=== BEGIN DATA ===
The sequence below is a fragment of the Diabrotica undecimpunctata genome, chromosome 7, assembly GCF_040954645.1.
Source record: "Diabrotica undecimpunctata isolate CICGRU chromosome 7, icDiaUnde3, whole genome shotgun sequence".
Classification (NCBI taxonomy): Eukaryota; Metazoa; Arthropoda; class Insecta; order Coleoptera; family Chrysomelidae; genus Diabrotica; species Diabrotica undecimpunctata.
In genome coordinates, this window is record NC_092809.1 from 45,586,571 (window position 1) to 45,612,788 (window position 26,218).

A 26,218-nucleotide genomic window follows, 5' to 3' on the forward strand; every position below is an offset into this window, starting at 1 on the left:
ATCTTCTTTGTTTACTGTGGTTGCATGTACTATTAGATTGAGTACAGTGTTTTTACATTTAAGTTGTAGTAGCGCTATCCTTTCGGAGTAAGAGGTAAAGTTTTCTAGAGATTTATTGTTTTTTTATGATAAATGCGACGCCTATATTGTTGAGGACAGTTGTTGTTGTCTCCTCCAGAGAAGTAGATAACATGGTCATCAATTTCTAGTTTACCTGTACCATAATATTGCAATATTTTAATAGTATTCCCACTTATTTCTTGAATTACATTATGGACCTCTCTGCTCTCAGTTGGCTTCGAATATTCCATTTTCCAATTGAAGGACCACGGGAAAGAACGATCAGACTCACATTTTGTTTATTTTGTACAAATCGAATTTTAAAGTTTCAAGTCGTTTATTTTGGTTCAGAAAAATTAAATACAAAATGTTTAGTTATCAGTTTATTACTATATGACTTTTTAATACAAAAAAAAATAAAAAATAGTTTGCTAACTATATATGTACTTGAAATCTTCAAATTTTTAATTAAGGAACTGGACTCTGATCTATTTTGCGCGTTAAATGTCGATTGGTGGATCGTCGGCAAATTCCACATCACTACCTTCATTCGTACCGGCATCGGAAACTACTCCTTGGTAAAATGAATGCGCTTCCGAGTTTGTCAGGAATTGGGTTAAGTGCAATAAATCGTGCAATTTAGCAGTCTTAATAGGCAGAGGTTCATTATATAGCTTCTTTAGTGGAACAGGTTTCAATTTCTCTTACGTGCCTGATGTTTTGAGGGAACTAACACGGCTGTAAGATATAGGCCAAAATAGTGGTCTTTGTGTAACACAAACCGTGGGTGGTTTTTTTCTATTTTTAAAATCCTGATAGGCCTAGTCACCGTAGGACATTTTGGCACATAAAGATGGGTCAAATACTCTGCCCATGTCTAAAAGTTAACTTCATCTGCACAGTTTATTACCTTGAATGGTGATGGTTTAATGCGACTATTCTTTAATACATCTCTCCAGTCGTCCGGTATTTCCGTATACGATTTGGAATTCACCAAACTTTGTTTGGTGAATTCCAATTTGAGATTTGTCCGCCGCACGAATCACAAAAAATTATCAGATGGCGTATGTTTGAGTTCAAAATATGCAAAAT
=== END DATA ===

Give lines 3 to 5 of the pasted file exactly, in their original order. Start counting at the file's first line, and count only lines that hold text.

Classification (NCBI taxonomy): Eukaryota; Metazoa; Arthropoda; class Insecta; order Coleoptera; family Chrysomelidae; genus Diabrotica; species Diabrotica undecimpunctata.
In genome coordinates, this window is record NC_092809.1 from 45,586,571 (window position 1) to 45,612,788 (window position 26,218).

A 26,218-nucleotide genomic window follows, 5' to 3' on the forward strand; every position below is an offset into this window, starting at 1 on the left: